Capturing the Imagination of College Freshmen
Add simplicity, bright colors, creativity, and imagination and you’ve got the series of cartoons introducing young and old alike to economics, statistics, climate change, engineering, physics and more.
One of the barriers to the enjoyment of complex topics is that presentations often come across as stale, especially in today’s hyper-connected multimedia sharing environment. Businesses would do well by realizing that customers are also often turned off by colorless and unimaginative content.
How to Open a Bottle of Beer Without an Opener
Now here’s a topic freshman engineering students could get excited about: how to open a bottle of beer without an opener.
Making Engineering Fun
Researchers at Robert Morris University are attempting to introduce freshman engineering students to components, processes, and systems in a way that doesn’t demotivate them. The authors of “Introducing Engineering Design Through an Intelligent Rube Goldberg Implementation,” Sushil Acharya and Arif Sirinterlikci, teach students engineering design and microcontrollers in Rube Goldberg type mechanisms.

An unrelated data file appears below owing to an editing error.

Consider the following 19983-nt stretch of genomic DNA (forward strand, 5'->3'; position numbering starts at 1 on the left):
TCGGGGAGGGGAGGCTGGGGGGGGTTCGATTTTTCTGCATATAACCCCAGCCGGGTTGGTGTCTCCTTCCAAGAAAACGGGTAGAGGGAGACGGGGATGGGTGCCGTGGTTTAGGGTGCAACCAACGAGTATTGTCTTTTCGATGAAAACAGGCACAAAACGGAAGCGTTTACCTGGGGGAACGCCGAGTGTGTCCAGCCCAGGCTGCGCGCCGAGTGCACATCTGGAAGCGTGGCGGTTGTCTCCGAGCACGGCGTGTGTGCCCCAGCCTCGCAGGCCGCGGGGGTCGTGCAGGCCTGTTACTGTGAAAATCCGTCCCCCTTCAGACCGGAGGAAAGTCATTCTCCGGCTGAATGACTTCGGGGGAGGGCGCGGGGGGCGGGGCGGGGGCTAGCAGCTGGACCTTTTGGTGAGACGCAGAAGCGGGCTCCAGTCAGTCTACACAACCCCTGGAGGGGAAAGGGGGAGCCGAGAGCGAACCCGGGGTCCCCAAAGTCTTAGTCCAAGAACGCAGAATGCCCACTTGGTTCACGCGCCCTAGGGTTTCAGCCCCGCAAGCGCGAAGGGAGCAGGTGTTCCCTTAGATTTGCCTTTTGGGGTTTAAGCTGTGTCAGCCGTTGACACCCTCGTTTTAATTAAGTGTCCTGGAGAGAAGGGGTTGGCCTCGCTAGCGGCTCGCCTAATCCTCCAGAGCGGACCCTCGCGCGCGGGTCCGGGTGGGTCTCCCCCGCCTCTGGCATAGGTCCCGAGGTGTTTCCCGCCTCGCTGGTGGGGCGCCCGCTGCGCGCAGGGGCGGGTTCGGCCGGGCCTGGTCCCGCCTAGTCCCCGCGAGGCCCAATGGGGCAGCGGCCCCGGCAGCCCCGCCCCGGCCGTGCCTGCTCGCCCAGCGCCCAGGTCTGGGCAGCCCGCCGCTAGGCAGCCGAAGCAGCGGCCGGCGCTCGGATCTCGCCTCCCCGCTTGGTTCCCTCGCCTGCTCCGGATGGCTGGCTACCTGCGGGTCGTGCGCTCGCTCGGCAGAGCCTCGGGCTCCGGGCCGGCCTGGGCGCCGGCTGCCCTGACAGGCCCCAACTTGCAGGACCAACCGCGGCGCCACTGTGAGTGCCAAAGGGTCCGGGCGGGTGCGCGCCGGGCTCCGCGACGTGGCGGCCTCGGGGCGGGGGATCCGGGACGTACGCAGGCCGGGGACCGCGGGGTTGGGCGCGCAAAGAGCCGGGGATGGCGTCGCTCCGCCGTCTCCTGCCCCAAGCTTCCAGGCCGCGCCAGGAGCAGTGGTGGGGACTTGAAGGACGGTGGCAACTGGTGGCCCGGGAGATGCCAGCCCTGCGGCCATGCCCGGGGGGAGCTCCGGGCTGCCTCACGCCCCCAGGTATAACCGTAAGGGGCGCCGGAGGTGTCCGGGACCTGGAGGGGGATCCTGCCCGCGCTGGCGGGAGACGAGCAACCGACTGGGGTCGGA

In a paper “Rube-Goldberg Devices & Simple Machines” written by the engineering department at Ole Miss, the cartoon illustrations help students learn concepts more easily.
Cartoon Introduction to Climate Change
Cartoonists Yoram Bauman and Brady Klein have been raising money for their cartoon books through Kickstarter. “The Cartoon Introduction to Climate Change” raised $21,129 from 309 backers.
The following videos explains the Climate Change cartoon book:
Philosophy by Cartoon
At the same time, Michael F. Patton and Kevin Canon have written “The Cartoon Introduction to Philosophy,” now available on Amazon.com, which was published last week.
References and related content:
- Can cartoons be used to teach machines to understand the visual world?
- Tinkering with Tinker Bell: Promoting Technology